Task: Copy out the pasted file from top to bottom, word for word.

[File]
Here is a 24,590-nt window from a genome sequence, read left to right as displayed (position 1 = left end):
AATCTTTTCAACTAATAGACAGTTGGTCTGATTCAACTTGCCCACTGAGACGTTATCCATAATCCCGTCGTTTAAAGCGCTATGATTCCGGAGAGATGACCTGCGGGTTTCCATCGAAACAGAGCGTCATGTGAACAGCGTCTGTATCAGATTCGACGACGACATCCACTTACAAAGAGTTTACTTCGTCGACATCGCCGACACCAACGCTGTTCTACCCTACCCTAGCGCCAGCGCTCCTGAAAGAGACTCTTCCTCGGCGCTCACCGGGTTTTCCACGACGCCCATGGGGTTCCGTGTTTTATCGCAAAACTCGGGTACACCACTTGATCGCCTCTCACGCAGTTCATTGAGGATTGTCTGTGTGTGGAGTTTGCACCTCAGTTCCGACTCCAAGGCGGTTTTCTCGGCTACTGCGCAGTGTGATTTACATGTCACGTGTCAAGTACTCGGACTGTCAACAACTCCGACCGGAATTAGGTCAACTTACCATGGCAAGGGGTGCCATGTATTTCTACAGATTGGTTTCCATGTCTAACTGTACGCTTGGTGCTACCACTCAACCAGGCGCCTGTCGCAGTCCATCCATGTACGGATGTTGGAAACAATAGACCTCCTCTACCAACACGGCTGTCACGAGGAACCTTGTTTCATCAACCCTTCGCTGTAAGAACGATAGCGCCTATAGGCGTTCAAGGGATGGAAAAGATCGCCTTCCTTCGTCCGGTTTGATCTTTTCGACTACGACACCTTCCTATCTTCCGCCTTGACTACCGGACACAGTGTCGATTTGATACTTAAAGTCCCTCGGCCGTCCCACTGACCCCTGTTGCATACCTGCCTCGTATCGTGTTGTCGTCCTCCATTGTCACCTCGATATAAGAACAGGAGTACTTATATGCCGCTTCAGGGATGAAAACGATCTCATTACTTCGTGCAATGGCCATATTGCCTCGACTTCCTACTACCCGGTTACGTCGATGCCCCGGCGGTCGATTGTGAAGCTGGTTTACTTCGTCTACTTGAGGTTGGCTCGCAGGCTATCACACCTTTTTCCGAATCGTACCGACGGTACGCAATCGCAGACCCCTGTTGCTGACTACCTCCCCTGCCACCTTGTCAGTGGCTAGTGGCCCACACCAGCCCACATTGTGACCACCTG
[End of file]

Here is a 24,590-nt window from a genome sequence, read left to right as displayed (position 1 = left end):
AATCTTTTCAACTAATAGACAGTTGGTCTGATTCAACTTGCCCACTGAGACGTTATCCATAATCCCGTCGTTTAAAGCGCTATGATTCCGGAGAGATGACCTGCGGGTTTCCATCGAAACAGAGCGTCATGTGAACAGCGTCTGTATCAGATTCGACGACGACATCCACTTACAAAGAGTTTACTTCGTCGACATCGCCGACACCAACGCTGTTCTACCCTACCCTAGCGCCAGCGCTCCTGAAAGAGACTCTTCCTCGGCGCTCACCGGGTTTTCCACGACGCCCATGGGGTTCCGTGTTTTATCGCAAAACTCGGGTACACCACTTGATCGCCTCTCACGCAGTTCATTGAGGATTGTCTGTGTGTGGAGTTTGCACCTCAGTTCCGACTCCAAGGCGGTTTTCTCGGCTACTGCGCAGTGTGATTTACATGTCACGTGTCAAGTACTCGGACTGTCAACAACTCCGACCGGAATTAGGTCAACTTACCATGGCAAGGGGTGCCATGTATTTCTACAGATTGGTTTCCATGTCTAACTGTACGCTTGGTGCTACCACTCAACCAGGCGCCTGTCGCAGTCCATCCATGTACGGATGTTGGAAACAATAGACCTCCTCTACCAACACGGCTGTCACGAGGAACCTTGTTTCATCAACCCTTCGCTGTAAGAACGATAGCGCCTATAGGCGTTCAAGGGATGGAAAAGATCGCCTTCCTTCGTCCGGTTTGATCTTTTCGACTACGACACCTTCCTATCTTCCGCCTTGACTACCGGACACAGTGTCGATTTGATACTTAAAGTCCCTCGGCCGTCCCACTGACCCCTGTTGCATACCTGCCTCGTATCGTGTTGTCGTCCTCCATTGTCACCTCGATATAAGAACAGGAGTACTTATATGCCGCTTCAGGGATGAAAACGATCTCATTACTTCGTGCAATGGCCATATTGCCTCGACTTCCTACTACCCGGTTACGTCGATGCCCCGGCGGTCGATTGTGAAGCTGGTTTACTTCGTCTACTTGAGGTTGGCTCGCAGGCTATCACACCTTTTTCCGAATCGTACCGACGGTACGCAATCGCAGACCCCTGTTGCTGACTACCTCCCCTGCCACCTTGTCAGTGGCTAGTGGCCCACACCAGCCCACATTGTGACCACCTG